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30 secrets for starters..

here's a secret..

here’s a secret..

Occasionally it helps to write things down. These are reminders.

  1. Find out who you are.
  2. Say thank you. And mean it.
  3. Parents are just people in disguise.
  4. Giving is really important.
  5. It’s up to you. No excuses.
  6. Ask. Learn. Be smart.
  7. Redefine problems.  There are challenges, obstacles, blocks, surmountables, learning curves, new experiences, growth curves, different viewpoints.. all these are positives. Choose one of these instead of a problem.  Much nicer.
  8. Friends are family you’ve chosen yourself.  Let them know you value them.
  9. Expect more from yourself than from others.
  10. Grace is seriously underrated.
  11. Think big.
  12. Learn when to shut up.
  13. Don’t wait for others. Get on with it.
  14. Exercise is key. Walk to the shops.
  15. Your mum was right about food. Eat well.
  16. You are really, really amazing. Honestly.
  17. There’s always help.
  18. Asking for advice is a good move. But you don’t have to act on it.
  19. Look people in the eye and smile.
  20. You have one mouth and two ears. Use them in that proportion.
  21. There’s always a way.
  22. Don’t wait for others to invite you. Call them.
  23. Everything’s connected.
  24. Learn the difference between belief and focussing.
  25. Staying in bed solves nothing.
  26. Go one step at a time, all the time.
  27. Think first (your actions might bite you on the bum one day)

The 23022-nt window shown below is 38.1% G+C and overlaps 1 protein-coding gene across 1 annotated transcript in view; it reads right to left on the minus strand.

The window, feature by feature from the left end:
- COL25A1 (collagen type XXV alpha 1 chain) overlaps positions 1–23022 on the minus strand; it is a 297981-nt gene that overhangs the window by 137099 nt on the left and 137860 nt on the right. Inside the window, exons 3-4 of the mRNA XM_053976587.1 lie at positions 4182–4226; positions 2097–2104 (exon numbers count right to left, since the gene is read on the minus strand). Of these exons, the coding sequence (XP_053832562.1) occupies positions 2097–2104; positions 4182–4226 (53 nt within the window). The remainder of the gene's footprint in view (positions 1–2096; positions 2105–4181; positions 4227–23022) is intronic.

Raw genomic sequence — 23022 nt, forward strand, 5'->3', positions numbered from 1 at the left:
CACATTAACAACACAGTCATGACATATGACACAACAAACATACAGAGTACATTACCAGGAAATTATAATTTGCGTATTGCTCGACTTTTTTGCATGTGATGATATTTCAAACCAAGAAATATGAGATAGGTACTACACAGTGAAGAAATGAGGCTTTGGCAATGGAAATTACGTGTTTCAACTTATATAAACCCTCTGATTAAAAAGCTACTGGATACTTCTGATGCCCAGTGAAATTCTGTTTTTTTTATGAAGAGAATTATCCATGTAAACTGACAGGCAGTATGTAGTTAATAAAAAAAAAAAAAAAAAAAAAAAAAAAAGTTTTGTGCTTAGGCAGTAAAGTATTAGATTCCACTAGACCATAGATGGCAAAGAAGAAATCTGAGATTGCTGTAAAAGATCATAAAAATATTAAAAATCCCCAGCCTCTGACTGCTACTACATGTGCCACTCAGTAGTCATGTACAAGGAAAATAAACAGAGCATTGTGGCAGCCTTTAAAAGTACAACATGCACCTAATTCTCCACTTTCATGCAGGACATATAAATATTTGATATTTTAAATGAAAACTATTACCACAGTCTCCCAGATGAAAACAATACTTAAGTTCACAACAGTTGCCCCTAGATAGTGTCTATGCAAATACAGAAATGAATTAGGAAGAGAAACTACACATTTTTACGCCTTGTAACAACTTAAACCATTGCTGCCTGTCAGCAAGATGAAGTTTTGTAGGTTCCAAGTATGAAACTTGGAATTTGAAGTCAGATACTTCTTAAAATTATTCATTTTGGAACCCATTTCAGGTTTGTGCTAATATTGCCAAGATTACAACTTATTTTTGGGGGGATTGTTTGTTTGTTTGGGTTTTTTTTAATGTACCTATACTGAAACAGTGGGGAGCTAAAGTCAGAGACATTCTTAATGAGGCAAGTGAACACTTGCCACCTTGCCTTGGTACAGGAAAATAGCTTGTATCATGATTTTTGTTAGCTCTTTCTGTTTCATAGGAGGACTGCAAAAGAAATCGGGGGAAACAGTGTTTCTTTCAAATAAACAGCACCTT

28. Other people notice.
  29. Greetings are important.
  30. So are goodbyes.

That’s just a few. Do share yours.


Signposts and baskets; redefining bad habits on the road to happiness.

Often I wish that I could apply the same quality of advice to myself as I seem able to give other people.

Looking externally, I have a fairly perceptive analysis of feelings, circumstances and meeting points. As an advisor I manage to cut to the nub of a situation pretty well. Sometimes I surprise even myself by my insights and advice, which is nice. With my own life, however, I’m pretty rubbish. I over-analyse from too many perspectives. Then I freeze.

It’s not helpful.

I know too well that if friends came to me and presented scenarios for reflection I generally give good advice, and positively, with a warm smile and a light touch on the arm that says ‘you can do this. You have the skills to deliver and get through’. And off they go, with a list of actions and approaches to take them forwards.

So why can’t I do this for myself? What’s the stumbling block here?

Bad habits.

I know that ultimately the way I think and react is a choice. No matter what’s been modelled to me, what I’ve observed, how I’ve been instructed or what messages I receive, there’s always a choice. I have a brain. I have eyes, ears, feelings, instinct, intuition and experience. I’ve been a child, a daughter, a student, a teacher, a mother, a lover, a wife, a friend. All those people! And within all of those was a thread that has been myself. And I’ve learnt that I, and only I, have responsibility for my happiness.

Somewhere (or somewheres) I picked up an idea that my learning isn’t quite as thorough as other people’s; that it’s somehow flawed. That idea means I don’t quite trust my own advice, even though I’m more than happy to dish it out to others!

But just because I’ve picked it up doesn’t mean it’s a fact. If I asked my friends if they hold that perception of me, they’d say no. I could put it in my basket labelled ‘bad habits I carry around with me’.

549963647c69b_-_hbz-jane-birkin-article1If I know something is a habit, I can be gentler. Instead of haranguing myself I can raise an eyebrow and waggle a playful finger. There’s opportunity for change. A redemption clause. Instead of sinking into a pit of self doubt, I can look for the Exit sign and go there.

My first habit, then is a biggie; that the part of me I’ve designated my own ‘manager’ (my rudder in perplexity, my self-advisor) has become my judge. Once I know this, and put it in the basket, it shrinks. It’s just a habit. No more scary than picking my teeth or chewing my nails. It’s labelled ‘the habit that looks like a judge but underneath gives good advice’. A weighty habit merits a hefty label.